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That Girls Night Out Cigarette Isn't a Harmless Habit

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Gwyneth Paltrow is known for her superhuman commitment to her healthy lifestyle. Her three-hours-a-day workouts and her cookbook full of dairy-, grain- , meat- , and sugar- free recipes are legendary. But the mom-of-two recently admitted to Harper's Bazaar that she does have one vice: one cigarette a week with friends. "My guilty pleasure is my one light American Spirit cigarette I smoke once a week, on a Saturday night," she said.

Paltrow is one of millions of Americans who consider themselves "social smokers," and while it may not seem like much to light up every now and again with friends, when it comes to your health even occasional smoking is a big deal, says the American Cancer Society (ACS), who is hosting their annual Great American Smokeout today. 

The event is meant to encourage people to quit smoking, even if it's just for that one day and even if you only have the occasional smoke. While Paltrow with her flowing hair, lean body, and smooth skin seems the epitome of good health, the ACS says the bad effects of just one cig start immediately, even if you can't see them. One puff and your heart rate and blood pressure skyrocket, as does the amount of carbon dioxide in your body. 

But the real problem, according to a new study, is that intermittent or social smokers don't think of themselves as "smokers" and therefore assume that they have a get-out-of-cancer-free card. "This propensity not to label oneself as a smoker reinforces the belief that light and intermittent smoking do not carry significant health risks," the authors write. Yet their study found that social smoking poses substantial risks where "the adverse health outcomes parallel dangers observed among daily smoking, particularly for cardiovascular disease."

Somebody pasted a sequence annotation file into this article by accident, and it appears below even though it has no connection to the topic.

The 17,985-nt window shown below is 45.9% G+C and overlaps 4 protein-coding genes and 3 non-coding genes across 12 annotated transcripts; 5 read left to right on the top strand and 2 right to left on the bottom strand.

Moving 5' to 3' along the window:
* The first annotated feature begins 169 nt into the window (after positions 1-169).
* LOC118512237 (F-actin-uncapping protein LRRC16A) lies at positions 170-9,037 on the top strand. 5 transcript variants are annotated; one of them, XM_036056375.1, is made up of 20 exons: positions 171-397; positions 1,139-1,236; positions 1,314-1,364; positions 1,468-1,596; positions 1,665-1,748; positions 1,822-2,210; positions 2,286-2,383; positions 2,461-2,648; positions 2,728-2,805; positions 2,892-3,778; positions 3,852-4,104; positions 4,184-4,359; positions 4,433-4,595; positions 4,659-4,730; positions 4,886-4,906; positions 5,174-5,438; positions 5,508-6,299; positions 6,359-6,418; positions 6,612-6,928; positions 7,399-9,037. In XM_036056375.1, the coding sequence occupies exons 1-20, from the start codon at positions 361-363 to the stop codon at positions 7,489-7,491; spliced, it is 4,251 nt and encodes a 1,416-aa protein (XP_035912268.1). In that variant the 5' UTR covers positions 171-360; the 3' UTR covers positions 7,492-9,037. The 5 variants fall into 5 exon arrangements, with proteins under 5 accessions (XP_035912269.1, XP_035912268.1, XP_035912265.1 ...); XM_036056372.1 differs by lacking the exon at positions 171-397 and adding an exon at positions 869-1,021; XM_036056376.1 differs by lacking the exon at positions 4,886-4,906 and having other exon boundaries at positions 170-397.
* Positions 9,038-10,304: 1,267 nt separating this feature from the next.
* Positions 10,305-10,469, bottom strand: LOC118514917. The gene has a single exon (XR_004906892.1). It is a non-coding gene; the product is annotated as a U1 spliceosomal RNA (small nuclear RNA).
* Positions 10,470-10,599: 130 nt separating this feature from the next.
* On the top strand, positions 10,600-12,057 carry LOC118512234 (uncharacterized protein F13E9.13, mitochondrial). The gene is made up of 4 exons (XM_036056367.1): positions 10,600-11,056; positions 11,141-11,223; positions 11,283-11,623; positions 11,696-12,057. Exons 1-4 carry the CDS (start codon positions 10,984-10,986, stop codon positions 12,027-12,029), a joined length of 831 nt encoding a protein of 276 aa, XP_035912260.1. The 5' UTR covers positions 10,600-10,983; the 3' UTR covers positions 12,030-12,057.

Plus while you may think that the effects wear off after you put out the cigarette, the ACS says this is also untrue. Your lung function can remain compromised from two weeks to three months—something to think about the next time you're struggling to make it through your spin class. And cilia, the tiny hair-like structures that move mucus out of your lungs, need almost a year to fully recover. 

And don't think you're totally safe just because you're not the one lighting up. Breathing in someone else's fumes can be just as harmful as regular smoke. In fact, Second-Hand Smoke Might Be Making You Gain Weight: A recent study even found that people exposed to second-hand smoke are even more at risk for obesity and weight gain than are the smokers themselves. Your friend smokes but you gain weight? Talk about a bad deal.

There's no such thing as a good cigarette, the ACS cautions, not even smoking "just one to relax." (Find a better technique in Relaxing 101: Expert Tips to Reduce Stress and Relieve Anxiety.) So this year, take the opportunity to quit smoking for real and to encourage your friends and loved ones to do the same. After all, you want many more happy, healthy years together!

For more information on The Great American Smokeout or for resources on how to quit smoking, visit the American Cancer Society

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